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In this Instructable I want to show you how to make a cheap and effective wooden clamp. I have used wood chips and other materials that I already had in my workshop. As at first sight it may seem weak, this clamp has plenty of clamping pressure. It has a Norwegian style, as these type of clamping tool was traditionally used for Norwegian boat construction

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I would also apologise for my English as a non-native English speaker some terms are very difficult for me.

Forward, inscrutable!!

Step 1: Materials and Tools

Materials

  • Elondo (African wood) & haya wood (Fagus grandifolia)
  • Spring ( 4cm x 0.10cm)
  • Hinge
  • Metal sheet (8cm x 1cm x 0.2cm)
  • Screws (3,5cm x 0.4cm)
  • Leather
  • Aluminum tubes (2,5cm x 0,6cm)

Tools

    • Fret saw (4cm)
    • Electric drill and hand drill
    • Bit drill ( 6mm&10mm)
    • Rasp half round
    • Steel Rasp File
    • Block Plane Stanley
    • Scraper
    • Sanding Paper grit 250
    • Screwdriver
    • Wooden clamp
    • Chisel
    • Engineers Square
    • Soft-Faced Hammers
    • Pencil
    • Saw metal
    • Hole saw

    Step 2: Cutting the Main Pieces

    I start cutting the pieces that I previously drew by hand and later I glue it on the wood. For cutting I use a fret sawl and for the rounded zone I use a hole saw.

    I use a rasp half round and a block plane to flatten the irregular surfaces and for the final touch a sanding paper grit 250.

    Here is thedrawing of the figure.

    Step 3: Joining Pieces

    For the join of the both pieces I use a hinge the most similar to the thickness of the wood and before screwing I drill the holes with a hand drill that afterwards I tightly screw.

    As the hinge I used is wider I polish the sides to adjust it to the maximum.

    Step 4: Clamping System

    I use other type of wood for making a color-contrasting for the clamping system.

    With the same hole saw I used previously I make a circle and after I use a homemade but very effective technique to polish it: it is about using a plane wood as a lathe with the help of a drill as you can see in the photos.

    Then we drill the wood in order to insert the wooden stick that we will use to tight the clamp. For this I use a bit drill of the same size of the wooden stick and finally we cover with another little stick the hole that remains in the center of the circle.

    Step 5: Spring

    For making the clamp return to the open position I settle one spring making 2 holes where this is accommodate without the need of any supporting system.

    Step 6: Metal Sheets and Aluminum Tubes

    Now we have to mark the points for the 2 aluminum tubes and we drill it with a bit drill of the same size (6mm) and then we introduce them in the holes. Afterward, we cut 2 metal sheets (8x1x0,2cm) and we drill one hole in each end with the same size of the tube diameter (6mm).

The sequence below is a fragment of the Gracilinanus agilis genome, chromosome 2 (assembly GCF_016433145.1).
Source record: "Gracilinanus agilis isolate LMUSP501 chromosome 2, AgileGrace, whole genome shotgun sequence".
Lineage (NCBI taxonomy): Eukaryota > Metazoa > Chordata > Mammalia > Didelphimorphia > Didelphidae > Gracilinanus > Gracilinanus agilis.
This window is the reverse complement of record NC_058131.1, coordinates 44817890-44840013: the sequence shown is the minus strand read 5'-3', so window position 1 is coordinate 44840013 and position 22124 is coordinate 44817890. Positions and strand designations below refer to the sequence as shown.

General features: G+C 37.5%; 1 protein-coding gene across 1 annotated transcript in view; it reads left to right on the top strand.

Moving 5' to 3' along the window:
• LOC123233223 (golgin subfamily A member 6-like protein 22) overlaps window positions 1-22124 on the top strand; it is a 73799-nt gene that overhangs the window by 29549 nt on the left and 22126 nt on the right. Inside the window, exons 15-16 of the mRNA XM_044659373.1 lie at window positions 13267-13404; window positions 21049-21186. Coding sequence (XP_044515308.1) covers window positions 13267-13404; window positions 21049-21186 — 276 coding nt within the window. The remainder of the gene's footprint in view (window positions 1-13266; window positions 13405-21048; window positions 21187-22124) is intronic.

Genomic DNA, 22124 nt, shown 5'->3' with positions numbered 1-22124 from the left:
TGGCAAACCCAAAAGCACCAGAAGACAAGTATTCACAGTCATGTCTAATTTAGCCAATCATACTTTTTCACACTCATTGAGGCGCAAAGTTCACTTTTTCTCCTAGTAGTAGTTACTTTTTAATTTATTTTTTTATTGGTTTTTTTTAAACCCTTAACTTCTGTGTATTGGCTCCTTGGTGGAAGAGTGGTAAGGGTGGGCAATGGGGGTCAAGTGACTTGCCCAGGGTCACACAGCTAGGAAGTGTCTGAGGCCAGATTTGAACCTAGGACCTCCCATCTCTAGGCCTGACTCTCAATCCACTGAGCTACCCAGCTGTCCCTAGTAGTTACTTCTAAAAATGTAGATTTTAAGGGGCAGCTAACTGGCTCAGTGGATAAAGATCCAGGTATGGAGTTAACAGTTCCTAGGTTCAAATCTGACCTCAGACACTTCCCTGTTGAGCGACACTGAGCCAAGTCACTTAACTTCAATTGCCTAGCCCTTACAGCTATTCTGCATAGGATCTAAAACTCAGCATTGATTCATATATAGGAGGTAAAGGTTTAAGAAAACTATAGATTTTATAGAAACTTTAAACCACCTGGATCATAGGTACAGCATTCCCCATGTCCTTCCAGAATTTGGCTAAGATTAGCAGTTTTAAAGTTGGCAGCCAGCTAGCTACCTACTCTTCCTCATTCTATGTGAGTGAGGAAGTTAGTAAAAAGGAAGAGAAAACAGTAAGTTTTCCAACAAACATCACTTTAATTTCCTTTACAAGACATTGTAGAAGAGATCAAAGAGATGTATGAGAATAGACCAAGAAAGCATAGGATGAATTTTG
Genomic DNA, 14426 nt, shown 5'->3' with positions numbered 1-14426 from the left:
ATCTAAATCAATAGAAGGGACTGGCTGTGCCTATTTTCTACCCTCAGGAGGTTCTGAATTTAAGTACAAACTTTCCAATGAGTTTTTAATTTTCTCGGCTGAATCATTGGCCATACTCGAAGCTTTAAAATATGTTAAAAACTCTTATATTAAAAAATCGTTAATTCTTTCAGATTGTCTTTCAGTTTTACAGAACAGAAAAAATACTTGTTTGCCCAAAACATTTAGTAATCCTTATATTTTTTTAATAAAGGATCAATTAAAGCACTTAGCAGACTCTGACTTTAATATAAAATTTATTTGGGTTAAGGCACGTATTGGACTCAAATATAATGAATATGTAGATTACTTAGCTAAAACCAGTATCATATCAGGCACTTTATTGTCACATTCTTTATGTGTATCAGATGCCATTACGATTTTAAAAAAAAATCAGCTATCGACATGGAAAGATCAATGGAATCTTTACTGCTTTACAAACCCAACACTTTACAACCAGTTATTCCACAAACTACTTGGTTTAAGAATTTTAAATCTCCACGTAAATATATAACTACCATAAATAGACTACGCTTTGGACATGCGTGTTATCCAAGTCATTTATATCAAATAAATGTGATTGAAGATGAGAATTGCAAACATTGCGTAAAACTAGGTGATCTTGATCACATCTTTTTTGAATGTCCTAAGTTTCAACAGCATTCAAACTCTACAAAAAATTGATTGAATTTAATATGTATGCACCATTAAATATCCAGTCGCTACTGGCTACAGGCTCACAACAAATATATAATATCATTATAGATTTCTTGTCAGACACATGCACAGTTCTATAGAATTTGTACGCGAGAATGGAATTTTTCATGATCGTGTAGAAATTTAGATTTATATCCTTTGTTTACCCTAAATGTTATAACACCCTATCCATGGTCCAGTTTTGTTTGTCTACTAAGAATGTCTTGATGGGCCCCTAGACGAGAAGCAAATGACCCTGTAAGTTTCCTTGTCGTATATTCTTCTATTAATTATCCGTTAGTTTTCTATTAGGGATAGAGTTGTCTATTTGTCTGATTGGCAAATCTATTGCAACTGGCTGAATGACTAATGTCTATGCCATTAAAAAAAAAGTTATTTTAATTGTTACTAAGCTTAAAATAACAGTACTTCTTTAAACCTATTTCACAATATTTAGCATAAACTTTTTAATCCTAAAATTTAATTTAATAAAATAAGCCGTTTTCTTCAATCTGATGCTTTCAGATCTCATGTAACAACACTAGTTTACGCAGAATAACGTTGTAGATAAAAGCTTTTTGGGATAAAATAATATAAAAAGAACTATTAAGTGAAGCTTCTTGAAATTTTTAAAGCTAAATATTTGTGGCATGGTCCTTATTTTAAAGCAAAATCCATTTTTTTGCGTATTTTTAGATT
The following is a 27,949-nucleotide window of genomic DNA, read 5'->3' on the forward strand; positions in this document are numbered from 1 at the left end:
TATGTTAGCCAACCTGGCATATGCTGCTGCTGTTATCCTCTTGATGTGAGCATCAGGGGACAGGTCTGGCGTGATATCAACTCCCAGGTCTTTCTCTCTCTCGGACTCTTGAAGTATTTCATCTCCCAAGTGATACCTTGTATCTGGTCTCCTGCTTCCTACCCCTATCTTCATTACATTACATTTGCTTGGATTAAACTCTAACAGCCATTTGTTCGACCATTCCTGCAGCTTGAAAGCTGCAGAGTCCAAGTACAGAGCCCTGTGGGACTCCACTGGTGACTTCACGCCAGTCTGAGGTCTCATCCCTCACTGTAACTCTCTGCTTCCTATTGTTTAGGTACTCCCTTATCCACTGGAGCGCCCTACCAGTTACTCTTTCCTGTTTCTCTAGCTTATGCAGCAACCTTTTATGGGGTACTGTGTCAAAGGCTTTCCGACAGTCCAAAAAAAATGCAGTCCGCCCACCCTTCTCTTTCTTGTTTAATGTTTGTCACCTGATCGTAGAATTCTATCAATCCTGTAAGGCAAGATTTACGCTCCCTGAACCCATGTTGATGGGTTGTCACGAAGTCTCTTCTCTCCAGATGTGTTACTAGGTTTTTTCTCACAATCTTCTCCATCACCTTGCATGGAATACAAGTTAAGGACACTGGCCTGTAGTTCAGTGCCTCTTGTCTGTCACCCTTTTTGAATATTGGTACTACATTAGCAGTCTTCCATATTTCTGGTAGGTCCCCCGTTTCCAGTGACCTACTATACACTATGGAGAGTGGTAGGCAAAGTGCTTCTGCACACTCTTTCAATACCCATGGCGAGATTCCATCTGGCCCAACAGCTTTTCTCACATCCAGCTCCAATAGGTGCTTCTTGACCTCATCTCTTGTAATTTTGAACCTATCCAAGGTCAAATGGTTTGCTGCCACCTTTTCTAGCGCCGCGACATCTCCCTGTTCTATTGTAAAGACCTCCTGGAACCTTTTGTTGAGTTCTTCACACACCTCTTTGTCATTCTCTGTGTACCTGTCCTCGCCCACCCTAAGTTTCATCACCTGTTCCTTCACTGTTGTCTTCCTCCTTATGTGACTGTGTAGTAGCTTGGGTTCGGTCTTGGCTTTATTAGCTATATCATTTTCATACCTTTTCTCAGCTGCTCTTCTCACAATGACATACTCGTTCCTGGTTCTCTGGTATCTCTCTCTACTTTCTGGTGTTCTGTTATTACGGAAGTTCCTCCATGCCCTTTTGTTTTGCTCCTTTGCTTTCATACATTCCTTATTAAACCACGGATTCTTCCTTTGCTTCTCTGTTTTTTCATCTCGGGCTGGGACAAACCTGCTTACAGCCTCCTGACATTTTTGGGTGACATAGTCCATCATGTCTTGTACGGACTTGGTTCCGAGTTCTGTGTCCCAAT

I use a steal rasp file and sanding paper for a better shape and softness of the metal sheets.

    Step 7: Leather Friction

    I screw a piece of leather on the curve area for making strong friction against the wood as braking mode.

    Step 8: Final Assembling

    After a coat of oil onto all the pieces we start with the final assembling!

    For this the images almost speak for themselves!

    <p>Very nice! I like how wooden clamps on wood seem to work better than metal on wood. Well, unless you are forcing the wood to do something it shouldn't.</p>
    <p>Veldig fint! Definitely a Scandinavian, almost sensual, shape.</p><p>I will attempt to make a few out of, more readily available in Canada,hard maple.</p><p>One improvement I will try is to make a couple of more holes in the aluminum bars in order to vary the grip range. And now I know what to do with that old leather belt (a bit too short now) I have been saving.</p>
    <p>It's a good idea what you propose as improvement. I would love to show me your final result. Thanks for the comment!</p>
    <p>I am having difficulty reproducing the shapes from the photos. I suppose a DWG file of the outlines would be too much to ask, but perhaps you could include a sketch on a 1cm.x1cm. grid.</p>
    <p>It's a very useful tool. Your hand-made tools are an inspiration. </p>
    <p>I am happy that my projetcs can be an inspiration for you, thanks</p>
    <p>Great little project and well presented. Think this is a great project for a rainy day. Thanks I love the simplicity and using power tools it could be completed in no time at all with a useful tool at the end. </p>
    <p>Thanks for your opinion!</p>
    <p>Ol&aacute;. A p&aacute;gina onde voc&ecirc; indicou que estaria o desenho est&aacute; dando erro.</p><p>Hello. The page where you indicated the drawing would be giving error.</p>
    <p>Hi, the hyperlink it's ok, I've just proved it. Just in case, I will re-copy here:</p><p>http://es.tinypic.com/view.php?pic=2qss6wy&amp;s=9#.WSSYb2NgHsE</p>
    Wonderful, very good finishing, workmanship
    <p>Thank you, it's a pleasure to me to hear this.</p>
    It is the roller and its set position, I think, makes it remain close and decides the pressure
    <p>That's it! Thanks for the support.</p>
    <p>what keeps the clamp closed? otherwise, very nice!</p>
    <p>The friction of the wood against the leather. I can assure that the clamping pressure is very high. Thanks for the comment.</p>
    <p>An elegant little clamp, I'll pass this on to my boys too.</p>
    <p>Thank you, it's a pleasure for me!</p>
    It's a great pleasure to find your project in the newsletter today. Congratulation Mikel.
    <p>It has been a surprise for me, thank you Stephan!</p>
    <p>Beautiful craftsmanship, and a very neat design too. Nicely done :)</p>
    <p>Thanks you! I am glad you like it </p>

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